Catalogue ReferenceD/EX1557
TitleBusiness and personal records of the Butler family of Reading, wine and spirit merchants.
Date1873-1999
RepositoryBerkshire Record Office (code: GB 005)
LevelSub-Fonds
Extent19 vols, 35 bdls, 21 docs
Admin History'Butler & Sons. Wine Merchants, 1830-1976' by Miss J Butler, 1999.

'In 1830, Charles Butler, who had been a farmer at Blewbury on the Berkshire Downs, founded the business. He acquired the premises in Chatham Street which was a beer house. Charles Butler's son was another Charles, born 1827 and died in 1911. This Charles had a large family including Charles George (b. 12 August 1852), William Edward (17 August 1854 to 28 February 1924), Harry Butler (b.23 April 1862) and Benjamin Herridge Butler. Charles Butler, the founder, gave the business to his son Charles when his son was 21 years old. In 1873 Charles took his son Charles George into partnership. Charles George became an alcoholic. The partnership was dissolved in 1889. In 1889 William Edward and Harry Butler became partners with their father.

William Edward had been a grocer but had also been trained in brewing. He married Catherine Selina Painton at Wargrave, February 1872. He was a keen collector of moths and butterflies. He kept a continuous diary about his natural history studies from 1885 to 1924. His collection of butterflies and moths he gave to Reading Museum. He was a town councillor for many years. He died on the Chatham Street premises in 1924. William Edward, senior, had a large family. Two of his sons worked in the firm: William Edward junior (20 July 1872 to 6 December 1942) and Frank Ernest.

William Edward Butler, junior, was a school teacher at St Laurence's School and at the British School. After a very few years he was employed by the family firm and became a partner in 1919. Charles George Butler (1852- ?) went into insurance business. Benjamin Herridge Butler was a chemist. He had premises in London Road near Cemetery Junction. His business was continued by his son John R Butler and by his grandson, Charles. W E Butler junior's son, Bernard William Butler (b.19 November 1897 d. 7 March 1981) was a clerk on the GWR at Paddington. In January 1923 he was offered a place as clerk at Butler & Sons at a weekly wage of £4, an extra 10/- on his wage on the railway. He became a partner in 1935. Felix John Butler (b. 27 December 1905 d.17 February 1997) another son of W E Butler junior was a London school teacher until joining the army in 1942. On being demobbed in 1946 he joined the firm and became a partner in 1947. Frank Ernest Butler, a son of W E Butler, senior, worked in the firm until he was called up in the First World War. He was posted to Winchester where he met and married Florence Adams. He became a partner in 1919. He worked in the wine stores and bottling departments. Harry Butler (b.23 April 1862) was taken into partnership in 1889 but left in 1913/14. He had tried to expand the business too rapidly. The full page advertisement of 1907 must have been his idea. By 1913 the business was in debt to the bank. Peter George Steer (b.1928) was first employed as a clerk and then became a partner in the 1960s and until the business was sold in 1976.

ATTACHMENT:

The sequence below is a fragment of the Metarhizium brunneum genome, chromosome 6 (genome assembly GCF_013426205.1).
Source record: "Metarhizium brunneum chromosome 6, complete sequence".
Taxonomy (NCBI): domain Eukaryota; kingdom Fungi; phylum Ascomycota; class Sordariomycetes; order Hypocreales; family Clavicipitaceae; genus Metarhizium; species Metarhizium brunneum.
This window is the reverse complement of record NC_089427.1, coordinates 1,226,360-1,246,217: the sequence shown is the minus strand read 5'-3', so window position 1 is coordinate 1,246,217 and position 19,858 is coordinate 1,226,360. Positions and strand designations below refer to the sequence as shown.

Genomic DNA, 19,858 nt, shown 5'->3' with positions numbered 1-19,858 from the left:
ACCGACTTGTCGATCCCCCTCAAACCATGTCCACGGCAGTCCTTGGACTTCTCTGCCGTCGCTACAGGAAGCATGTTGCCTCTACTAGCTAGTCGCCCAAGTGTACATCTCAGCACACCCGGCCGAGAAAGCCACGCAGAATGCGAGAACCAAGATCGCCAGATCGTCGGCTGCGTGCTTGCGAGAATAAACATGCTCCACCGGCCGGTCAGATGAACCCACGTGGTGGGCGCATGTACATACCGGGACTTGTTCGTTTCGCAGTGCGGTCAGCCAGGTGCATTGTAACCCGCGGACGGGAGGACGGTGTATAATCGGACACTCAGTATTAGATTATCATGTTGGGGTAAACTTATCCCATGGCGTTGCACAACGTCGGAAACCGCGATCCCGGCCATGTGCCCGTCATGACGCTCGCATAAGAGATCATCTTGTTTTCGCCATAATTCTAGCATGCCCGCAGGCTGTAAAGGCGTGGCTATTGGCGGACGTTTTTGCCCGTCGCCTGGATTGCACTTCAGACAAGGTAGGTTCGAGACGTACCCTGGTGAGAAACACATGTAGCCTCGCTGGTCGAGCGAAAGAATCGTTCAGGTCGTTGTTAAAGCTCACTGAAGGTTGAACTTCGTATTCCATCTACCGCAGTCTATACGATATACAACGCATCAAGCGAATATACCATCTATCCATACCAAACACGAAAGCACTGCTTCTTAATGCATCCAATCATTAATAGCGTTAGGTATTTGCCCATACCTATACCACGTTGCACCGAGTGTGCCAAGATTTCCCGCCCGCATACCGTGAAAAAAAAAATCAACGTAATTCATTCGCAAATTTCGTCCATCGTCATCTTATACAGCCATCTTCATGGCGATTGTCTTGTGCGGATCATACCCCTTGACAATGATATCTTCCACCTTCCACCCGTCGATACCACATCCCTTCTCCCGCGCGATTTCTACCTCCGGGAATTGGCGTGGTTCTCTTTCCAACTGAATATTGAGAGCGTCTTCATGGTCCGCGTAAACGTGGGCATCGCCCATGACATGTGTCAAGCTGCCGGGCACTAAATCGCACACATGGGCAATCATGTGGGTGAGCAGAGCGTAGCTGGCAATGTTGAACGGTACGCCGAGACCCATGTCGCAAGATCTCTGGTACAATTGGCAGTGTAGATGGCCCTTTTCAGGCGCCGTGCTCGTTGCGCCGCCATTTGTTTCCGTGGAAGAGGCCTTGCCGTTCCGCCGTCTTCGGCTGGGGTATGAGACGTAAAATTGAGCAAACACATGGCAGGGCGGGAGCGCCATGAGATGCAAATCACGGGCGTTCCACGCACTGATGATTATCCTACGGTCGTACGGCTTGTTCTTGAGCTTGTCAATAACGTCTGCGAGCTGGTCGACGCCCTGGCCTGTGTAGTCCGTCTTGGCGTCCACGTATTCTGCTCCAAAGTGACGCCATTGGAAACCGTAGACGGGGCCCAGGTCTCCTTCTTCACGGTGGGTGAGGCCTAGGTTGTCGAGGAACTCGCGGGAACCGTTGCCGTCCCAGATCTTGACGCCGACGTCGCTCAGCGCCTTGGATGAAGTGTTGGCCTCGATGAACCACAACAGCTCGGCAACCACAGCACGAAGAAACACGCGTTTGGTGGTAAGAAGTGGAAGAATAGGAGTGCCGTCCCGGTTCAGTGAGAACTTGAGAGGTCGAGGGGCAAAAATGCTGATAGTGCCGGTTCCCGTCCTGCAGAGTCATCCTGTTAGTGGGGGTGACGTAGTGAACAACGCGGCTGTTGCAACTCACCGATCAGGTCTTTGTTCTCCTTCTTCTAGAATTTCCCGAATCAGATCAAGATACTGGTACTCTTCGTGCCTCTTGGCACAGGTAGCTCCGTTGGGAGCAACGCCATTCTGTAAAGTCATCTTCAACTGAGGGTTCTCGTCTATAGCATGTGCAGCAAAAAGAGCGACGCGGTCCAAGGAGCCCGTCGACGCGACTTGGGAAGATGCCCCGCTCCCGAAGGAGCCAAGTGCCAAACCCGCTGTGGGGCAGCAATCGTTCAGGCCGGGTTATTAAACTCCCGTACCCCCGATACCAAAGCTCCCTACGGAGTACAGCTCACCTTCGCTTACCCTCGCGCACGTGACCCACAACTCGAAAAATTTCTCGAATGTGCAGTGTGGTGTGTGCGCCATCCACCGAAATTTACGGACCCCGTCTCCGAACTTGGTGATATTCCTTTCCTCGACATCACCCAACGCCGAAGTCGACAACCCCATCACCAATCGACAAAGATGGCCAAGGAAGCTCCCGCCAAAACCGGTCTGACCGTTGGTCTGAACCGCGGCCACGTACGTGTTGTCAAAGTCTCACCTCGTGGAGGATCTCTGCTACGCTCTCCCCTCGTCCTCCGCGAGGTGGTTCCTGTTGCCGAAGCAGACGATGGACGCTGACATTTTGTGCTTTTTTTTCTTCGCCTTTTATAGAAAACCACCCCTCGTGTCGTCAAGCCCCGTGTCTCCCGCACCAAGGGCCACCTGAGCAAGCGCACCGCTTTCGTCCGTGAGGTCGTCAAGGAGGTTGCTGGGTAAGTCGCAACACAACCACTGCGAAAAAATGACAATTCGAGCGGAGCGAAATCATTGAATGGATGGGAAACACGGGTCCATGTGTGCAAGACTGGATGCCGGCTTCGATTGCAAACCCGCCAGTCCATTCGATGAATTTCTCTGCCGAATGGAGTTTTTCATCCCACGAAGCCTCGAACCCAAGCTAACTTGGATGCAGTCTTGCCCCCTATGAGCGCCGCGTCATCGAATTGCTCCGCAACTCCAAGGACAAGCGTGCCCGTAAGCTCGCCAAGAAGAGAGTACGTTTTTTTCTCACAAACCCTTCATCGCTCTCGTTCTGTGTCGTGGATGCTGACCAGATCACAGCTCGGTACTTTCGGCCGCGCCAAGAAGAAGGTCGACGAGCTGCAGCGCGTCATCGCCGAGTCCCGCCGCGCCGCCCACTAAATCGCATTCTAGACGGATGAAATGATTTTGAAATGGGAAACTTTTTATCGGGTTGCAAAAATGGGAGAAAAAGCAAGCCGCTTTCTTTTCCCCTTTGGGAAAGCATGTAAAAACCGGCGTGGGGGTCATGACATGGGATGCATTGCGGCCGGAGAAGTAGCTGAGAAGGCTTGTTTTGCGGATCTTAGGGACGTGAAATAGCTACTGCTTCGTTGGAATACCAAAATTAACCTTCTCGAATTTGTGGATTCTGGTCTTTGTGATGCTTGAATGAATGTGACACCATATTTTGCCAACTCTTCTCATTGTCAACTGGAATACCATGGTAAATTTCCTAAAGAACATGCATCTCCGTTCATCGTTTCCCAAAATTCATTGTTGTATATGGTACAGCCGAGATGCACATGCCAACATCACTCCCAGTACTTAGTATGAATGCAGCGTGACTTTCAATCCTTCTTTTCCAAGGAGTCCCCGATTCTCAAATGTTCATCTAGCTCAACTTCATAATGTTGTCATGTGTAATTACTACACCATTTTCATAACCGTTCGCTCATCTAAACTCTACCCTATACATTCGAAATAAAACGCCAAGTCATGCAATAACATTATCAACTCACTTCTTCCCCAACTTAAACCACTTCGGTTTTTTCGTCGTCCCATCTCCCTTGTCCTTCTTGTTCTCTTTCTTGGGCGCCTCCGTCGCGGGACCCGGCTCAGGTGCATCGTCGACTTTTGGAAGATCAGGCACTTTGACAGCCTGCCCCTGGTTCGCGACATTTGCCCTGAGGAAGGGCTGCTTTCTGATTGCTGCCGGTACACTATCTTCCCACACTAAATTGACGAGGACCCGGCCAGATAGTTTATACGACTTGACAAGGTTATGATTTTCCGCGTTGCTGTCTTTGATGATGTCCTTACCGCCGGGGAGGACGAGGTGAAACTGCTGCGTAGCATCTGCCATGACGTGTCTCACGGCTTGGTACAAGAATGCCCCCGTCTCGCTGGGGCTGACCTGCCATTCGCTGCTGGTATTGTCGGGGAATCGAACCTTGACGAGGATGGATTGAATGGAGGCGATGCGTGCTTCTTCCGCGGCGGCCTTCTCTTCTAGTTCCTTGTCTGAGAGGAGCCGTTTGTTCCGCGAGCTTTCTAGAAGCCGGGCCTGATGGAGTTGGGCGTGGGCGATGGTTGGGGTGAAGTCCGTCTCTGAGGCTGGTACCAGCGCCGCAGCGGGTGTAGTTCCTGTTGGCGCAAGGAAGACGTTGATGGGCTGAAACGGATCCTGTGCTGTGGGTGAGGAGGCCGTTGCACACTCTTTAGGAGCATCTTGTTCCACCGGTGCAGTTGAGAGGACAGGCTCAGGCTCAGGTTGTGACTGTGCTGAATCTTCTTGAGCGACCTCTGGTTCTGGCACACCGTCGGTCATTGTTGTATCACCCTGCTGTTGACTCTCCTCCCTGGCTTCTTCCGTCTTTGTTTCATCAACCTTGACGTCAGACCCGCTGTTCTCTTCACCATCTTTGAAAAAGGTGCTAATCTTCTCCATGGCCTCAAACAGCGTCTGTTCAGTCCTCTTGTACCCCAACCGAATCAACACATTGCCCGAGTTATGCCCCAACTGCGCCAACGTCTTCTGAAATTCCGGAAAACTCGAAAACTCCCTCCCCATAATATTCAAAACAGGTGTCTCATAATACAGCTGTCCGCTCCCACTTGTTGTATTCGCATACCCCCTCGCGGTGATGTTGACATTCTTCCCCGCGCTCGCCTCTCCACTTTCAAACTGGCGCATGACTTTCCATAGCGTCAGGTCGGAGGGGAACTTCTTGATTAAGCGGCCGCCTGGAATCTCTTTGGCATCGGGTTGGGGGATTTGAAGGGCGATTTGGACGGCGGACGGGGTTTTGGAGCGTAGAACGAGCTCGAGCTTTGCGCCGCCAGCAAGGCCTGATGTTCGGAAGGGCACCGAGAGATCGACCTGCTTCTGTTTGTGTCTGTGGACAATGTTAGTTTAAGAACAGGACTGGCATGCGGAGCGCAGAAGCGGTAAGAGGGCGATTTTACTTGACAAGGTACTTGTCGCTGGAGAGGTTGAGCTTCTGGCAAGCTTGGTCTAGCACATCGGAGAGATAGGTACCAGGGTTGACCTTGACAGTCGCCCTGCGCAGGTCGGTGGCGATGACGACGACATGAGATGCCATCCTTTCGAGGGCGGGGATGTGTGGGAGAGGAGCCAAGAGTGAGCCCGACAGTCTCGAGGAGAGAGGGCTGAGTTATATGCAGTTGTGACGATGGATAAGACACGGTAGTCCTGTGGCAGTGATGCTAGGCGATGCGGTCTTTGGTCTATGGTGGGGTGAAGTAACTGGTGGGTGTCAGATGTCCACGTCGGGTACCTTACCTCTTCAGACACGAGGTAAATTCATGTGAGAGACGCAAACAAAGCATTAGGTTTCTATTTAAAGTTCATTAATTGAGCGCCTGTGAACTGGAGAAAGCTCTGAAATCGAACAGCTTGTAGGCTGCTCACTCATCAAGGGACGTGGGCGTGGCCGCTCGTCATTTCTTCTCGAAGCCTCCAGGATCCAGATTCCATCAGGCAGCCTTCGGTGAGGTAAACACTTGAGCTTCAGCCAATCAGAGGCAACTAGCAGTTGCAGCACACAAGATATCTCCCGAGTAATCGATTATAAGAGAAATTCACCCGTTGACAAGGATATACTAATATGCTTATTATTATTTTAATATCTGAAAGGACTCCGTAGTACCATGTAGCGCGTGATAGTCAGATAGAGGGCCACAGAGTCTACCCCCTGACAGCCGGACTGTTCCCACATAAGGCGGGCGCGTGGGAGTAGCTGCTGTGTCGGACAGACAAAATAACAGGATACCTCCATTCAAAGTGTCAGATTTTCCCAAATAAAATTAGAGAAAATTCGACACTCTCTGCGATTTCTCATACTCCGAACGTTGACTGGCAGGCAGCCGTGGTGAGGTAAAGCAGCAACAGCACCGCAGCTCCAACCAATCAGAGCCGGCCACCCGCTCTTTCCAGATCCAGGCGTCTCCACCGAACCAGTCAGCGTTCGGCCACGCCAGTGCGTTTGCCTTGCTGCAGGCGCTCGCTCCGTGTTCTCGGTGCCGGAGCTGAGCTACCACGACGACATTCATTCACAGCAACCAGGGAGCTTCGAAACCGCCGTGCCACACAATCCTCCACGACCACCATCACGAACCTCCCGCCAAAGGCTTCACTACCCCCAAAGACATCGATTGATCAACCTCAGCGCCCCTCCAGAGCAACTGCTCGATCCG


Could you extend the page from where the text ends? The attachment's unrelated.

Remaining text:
Advertising and Delivery of Goods